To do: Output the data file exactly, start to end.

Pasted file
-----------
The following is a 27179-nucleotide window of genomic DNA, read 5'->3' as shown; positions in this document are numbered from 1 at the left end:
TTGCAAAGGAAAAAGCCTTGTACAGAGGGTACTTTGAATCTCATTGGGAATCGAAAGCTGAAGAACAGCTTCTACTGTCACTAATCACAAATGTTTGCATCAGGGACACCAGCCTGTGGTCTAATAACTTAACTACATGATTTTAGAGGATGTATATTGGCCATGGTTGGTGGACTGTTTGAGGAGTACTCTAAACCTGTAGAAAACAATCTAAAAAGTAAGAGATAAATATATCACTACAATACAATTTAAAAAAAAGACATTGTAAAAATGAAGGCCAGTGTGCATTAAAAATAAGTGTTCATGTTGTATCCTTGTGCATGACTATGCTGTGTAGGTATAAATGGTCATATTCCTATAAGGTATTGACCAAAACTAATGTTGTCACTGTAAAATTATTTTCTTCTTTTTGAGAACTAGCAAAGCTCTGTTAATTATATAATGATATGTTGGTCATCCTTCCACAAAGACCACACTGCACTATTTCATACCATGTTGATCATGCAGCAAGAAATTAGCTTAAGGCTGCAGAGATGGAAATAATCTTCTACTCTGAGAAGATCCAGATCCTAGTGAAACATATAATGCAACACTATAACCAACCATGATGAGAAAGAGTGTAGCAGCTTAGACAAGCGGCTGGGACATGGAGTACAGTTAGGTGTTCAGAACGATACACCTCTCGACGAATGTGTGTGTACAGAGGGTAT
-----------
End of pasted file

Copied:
The following is a 27179-nucleotide window of genomic DNA, read 5'->3' as shown; positions in this document are numbered from 1 at the left end:
TTGCAAAGGAAAAAGCCTTGTACAGAGGGTACTTTGAATCTCATTGGGAATCGAAAGCTGAAGAACAGCTTCTACTGTCACTAATCACAAATGTTTGCATCAGGGACACCAGCCTGTGGTCTAATAACTTAACTACATGATTTTAGAGGATGTATATTGGCCATGGTTGGTGGACTGTTTGAGGAGTACTCTAAACCTGTAGAAAACAATCTAAAAAGTAAGAGATAAATATATCACTACAATACAATTTAAAAAAAAGACATTGTAAAAATGAAGGCCAGTGTGCATTAAAAATAAGTGTTCATGTTGTATCCTTGTGCATGACTATGCTGTGTAGGTATAAATGGTCATATTCCTATAAGGTATTGACCAAAACTAATGTTGTCACTGTAAAATTATTTTCTTCTTTTTGAGAACTAGCAAAGCTCTGTTAATTATATAATGATATGTTGGTCATCCTTCCACAAAGACCACACTGCACTATTTCATACCATGTTGATCATGCAGCAAGAAATTAGCTTAAGGCTGCAGAGATGGAAATAATCTTCTACTCTGAGAAGATCCAGATCCTAGTGAAACATATAATGCAACACTATAACCAACCATGATGAGAAAGAGTGTAGCAGCTTAGACAAGCGGCTGGGACATGGAGTACAGTTAGGTGTTCAGAACGATACACCTCTCGACGAATGTGTGTGTACAGAGGGTAT